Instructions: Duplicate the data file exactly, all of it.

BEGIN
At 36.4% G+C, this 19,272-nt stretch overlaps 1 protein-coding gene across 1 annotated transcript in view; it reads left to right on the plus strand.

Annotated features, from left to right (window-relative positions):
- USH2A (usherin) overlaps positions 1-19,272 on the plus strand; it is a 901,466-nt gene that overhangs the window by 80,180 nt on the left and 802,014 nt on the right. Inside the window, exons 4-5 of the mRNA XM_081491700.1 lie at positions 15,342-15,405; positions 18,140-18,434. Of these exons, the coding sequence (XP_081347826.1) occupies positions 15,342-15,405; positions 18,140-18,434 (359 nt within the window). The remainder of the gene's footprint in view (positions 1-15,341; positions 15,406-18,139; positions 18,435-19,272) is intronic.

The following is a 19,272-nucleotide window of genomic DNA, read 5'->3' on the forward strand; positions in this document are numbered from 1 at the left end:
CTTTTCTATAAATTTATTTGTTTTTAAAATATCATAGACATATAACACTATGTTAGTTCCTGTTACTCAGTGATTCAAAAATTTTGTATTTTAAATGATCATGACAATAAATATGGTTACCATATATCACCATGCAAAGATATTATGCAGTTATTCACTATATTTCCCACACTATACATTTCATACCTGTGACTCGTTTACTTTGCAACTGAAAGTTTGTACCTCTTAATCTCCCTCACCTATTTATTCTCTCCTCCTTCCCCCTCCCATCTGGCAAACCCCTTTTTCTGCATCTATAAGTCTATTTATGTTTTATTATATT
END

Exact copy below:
At 36.4% G+C, this 19,272-nt stretch overlaps 1 protein-coding gene across 1 annotated transcript in view; it reads left to right on the plus strand.

Annotated features, from left to right (window-relative positions):
- USH2A (usherin) overlaps positions 1-19,272 on the plus strand; it is a 901,466-nt gene that overhangs the window by 80,180 nt on the left and 802,014 nt on the right. Inside the window, exons 4-5 of the mRNA XM_081491700.1 lie at positions 15,342-15,405; positions 18,140-18,434. Of these exons, the coding sequence (XP_081347826.1) occupies positions 15,342-15,405; positions 18,140-18,434 (359 nt within the window). The remainder of the gene's footprint in view (positions 1-15,341; positions 15,406-18,139; positions 18,435-19,272) is intronic.

The following is a 19,272-nucleotide window of genomic DNA, read 5'->3' on the forward strand; positions in this document are numbered from 1 at the left end:
CTTTTCTATAAATTTATTTGTTTTTAAAATATCATAGACATATAACACTATGTTAGTTCCTGTTACTCAGTGATTCAAAAATTTTGTATTTTAAATGATCATGACAATAAATATGGTTACCATATATCACCATGCAAAGATATTATGCAGTTATTCACTATATTTCCCACACTATACATTTCATACCTGTGACTCGTTTACTTTGCAACTGAAAGTTTGTACCTCTTAATCTCCCTCACCTATTTATTCTCTCCTCCTTCCCCCTCCCATCTGGCAAACCCCTTTTTCTGCATCTATAAGTCTATTTATGTTTTATTATATT